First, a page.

Human Rights and Equality Commission Challenges Government to Acknowledge Responsibility on Housing Rights

Council of Europe Findings on Housing in Ireland Sees State in Breach of its Obligations

The Irish Human Rights and Equality Commission (“the Commission”) has welcomed today’s the Council of Europe’s finding that the State remains in breach of its obligations under the European Social Charter to provide appropriate accommodation to Travellers and social housing tenants in Ireland.

In June 2020 the Commission made its written report to the European Committee of Social Right (ECSR), which today sets out that the State has failed to take timely and effective action to address the inadequate conditions in social housing and to ensure access to housing supply.

The Commission challenges the State to acknowledge its responsibility to promote access to housing of an adequate standard, to prevent and reduce homelessness with a view to its gradual elimination, and to make the price of housing accessible to those without adequate resources.

The Revised European Social Charter is a binding human rights treaty that Ireland ratified in 2000.

Sinéad Gibney Chief Commissioner of the Irish Human Rights and Equality Commission stated:

“We welcome today’s finding from the Council of Europe that the State is failing to meet its obligations to provide people with decent and appropriate housing. This is particularly acute when it comes to social housing and in respect of Traveller accommodation.

“As a Commission we continue to see through our legal casework, and through the work of advocacy groups such as the Community Action Network, dire situations of seriously ill children left without access to running water, of families living with water and mould running down their walls, of rodent infestations. This is Ireland in the 21st century and we shouldn’t need the Council of Europe to remind us from Strasbourg that this is unacceptable.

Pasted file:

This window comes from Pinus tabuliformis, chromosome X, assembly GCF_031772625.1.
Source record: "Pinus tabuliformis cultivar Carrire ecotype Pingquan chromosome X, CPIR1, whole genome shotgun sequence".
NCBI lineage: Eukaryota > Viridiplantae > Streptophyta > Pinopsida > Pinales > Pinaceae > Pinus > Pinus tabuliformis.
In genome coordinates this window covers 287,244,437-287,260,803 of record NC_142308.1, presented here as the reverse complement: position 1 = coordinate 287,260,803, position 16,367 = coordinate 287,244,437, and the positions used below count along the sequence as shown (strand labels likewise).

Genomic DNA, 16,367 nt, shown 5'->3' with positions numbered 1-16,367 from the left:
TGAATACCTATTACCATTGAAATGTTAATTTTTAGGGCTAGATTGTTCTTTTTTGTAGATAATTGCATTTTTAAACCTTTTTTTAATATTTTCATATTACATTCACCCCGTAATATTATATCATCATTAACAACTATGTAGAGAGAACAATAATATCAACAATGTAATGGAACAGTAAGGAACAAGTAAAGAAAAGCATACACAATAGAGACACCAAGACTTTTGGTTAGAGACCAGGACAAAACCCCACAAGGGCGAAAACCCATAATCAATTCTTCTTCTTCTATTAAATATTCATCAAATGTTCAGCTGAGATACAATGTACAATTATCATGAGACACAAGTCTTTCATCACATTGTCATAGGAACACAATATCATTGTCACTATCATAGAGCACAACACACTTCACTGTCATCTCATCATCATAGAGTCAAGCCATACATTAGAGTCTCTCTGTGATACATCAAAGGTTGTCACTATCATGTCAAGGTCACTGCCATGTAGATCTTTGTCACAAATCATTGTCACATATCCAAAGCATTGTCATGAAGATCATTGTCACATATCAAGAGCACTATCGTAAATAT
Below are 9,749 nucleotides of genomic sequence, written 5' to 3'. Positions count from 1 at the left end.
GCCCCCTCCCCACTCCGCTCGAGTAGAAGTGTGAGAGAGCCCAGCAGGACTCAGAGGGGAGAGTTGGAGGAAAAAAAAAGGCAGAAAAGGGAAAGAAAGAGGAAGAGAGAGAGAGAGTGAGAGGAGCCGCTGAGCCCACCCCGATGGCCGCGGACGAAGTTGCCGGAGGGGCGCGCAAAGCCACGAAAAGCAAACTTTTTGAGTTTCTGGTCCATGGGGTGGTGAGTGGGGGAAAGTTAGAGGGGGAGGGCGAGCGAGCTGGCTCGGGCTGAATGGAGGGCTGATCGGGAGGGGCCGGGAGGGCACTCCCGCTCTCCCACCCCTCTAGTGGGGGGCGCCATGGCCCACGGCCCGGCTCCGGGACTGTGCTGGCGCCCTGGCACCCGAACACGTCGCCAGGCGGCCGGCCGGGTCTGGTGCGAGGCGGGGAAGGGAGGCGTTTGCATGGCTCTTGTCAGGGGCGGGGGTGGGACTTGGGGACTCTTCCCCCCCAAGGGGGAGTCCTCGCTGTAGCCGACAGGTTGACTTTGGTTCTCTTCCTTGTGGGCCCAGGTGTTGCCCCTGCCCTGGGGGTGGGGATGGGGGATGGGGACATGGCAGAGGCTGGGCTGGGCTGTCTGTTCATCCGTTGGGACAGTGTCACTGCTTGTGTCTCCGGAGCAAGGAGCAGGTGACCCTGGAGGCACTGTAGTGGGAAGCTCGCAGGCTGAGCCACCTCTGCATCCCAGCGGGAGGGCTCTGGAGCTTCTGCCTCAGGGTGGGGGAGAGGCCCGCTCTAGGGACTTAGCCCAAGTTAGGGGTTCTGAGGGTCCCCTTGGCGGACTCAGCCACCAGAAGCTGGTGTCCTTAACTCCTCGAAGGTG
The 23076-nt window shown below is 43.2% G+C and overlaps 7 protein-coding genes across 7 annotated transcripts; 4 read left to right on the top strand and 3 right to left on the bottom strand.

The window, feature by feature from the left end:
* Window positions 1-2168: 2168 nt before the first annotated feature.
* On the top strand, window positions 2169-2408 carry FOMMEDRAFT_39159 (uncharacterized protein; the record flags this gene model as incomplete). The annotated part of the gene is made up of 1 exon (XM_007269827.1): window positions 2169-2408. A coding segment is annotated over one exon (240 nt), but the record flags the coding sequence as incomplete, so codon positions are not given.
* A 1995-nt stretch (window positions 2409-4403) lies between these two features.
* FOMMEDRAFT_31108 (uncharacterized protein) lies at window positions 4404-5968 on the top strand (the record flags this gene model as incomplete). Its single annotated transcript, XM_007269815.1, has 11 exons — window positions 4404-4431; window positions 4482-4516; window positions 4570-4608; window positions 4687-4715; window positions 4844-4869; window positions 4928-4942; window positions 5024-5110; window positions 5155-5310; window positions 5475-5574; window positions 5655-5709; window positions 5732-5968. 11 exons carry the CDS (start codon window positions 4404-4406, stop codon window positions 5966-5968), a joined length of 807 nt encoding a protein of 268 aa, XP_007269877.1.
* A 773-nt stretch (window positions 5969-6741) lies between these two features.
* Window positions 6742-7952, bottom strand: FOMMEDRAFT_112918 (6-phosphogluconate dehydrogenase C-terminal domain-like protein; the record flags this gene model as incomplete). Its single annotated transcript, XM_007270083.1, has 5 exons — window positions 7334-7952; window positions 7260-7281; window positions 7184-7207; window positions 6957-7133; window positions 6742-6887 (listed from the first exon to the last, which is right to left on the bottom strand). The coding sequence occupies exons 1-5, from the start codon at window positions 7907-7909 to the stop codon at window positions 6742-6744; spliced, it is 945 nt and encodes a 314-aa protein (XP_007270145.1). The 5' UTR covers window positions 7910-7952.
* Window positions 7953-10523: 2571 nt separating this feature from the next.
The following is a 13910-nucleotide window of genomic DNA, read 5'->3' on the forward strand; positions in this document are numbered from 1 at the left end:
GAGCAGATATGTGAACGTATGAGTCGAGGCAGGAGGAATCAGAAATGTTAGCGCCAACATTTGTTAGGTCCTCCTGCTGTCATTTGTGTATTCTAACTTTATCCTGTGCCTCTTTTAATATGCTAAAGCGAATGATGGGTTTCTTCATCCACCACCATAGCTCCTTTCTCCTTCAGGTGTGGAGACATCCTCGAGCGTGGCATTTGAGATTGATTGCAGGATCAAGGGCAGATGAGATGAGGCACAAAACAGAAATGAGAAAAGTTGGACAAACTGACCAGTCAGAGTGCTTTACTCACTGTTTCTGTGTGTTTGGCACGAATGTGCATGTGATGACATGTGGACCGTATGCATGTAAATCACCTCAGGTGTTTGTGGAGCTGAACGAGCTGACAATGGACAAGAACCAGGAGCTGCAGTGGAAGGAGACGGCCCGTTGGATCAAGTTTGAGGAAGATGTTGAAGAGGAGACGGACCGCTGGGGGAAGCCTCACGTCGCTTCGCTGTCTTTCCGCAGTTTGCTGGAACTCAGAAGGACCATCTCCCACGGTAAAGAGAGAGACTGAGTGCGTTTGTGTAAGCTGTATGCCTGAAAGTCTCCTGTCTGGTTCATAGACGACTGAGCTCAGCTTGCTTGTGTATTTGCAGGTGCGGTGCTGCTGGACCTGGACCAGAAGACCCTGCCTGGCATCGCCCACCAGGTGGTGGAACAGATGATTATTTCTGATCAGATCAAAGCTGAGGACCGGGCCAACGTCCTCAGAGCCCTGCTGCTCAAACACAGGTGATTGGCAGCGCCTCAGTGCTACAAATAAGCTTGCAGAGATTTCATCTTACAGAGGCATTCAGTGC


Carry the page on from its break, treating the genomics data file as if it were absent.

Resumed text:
“The effect of these inadequate conditions on the health of Travellers has become more pronounced due to the threat of Covid-19, but after COVID-19 has passed our concern is that Travellers will still be left with a chronic lack of appropriate accommodation.

“The Commission reiterates again today that housing is not a commodity. We each need a safe and secure space for our children to learn and grow, and where we can gather as families to share our lives and experiences.”


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Brian Dawson, IHREC Communications Manager,

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Notes to editor:

The Council of Europe report is available at the following link:

The full submission made by the Commission to the Council of Europe in June 2020 is available at the following link:

The Government of Ireland submitted its 17th National Report to the European Committee of Social Rights on the implementation of the European Social Charter in December 2019.

This Commission report responded to that State report and its specific update on its response to four collective complaints:

  • Collective Complaint 83/2012: European Confederation of Police (EuroCOP) v. Ireland
  • Collective Complaint 100/2013: European Roma Rights Centre (ERRC) v. Ireland
  • Collective Complaint 110/2014: International Federation for Human Rights (FIDH) v. Ireland
  • Collective Complaint 112/2014: European Organisation of Military Associations (EUROMIL) v. Ireland

The European Social Charter

The Revised European Social Charter is a binding human rights treaty that Ireland ratified in 2000 (replacing the State’s accession to an earlier European Social Charter that had been ratified in 1964).

The Charter sets out legal standards in economic, social and cultural human rights, in areas such as housing and accommodation, education, social welfare and protection, and in employment. It also protects vulnerable groups such as children, people with disabilities and older people. It is the Council of Europe’s counterpart for economic, social and cultural rights to the European Convention on Human Rights.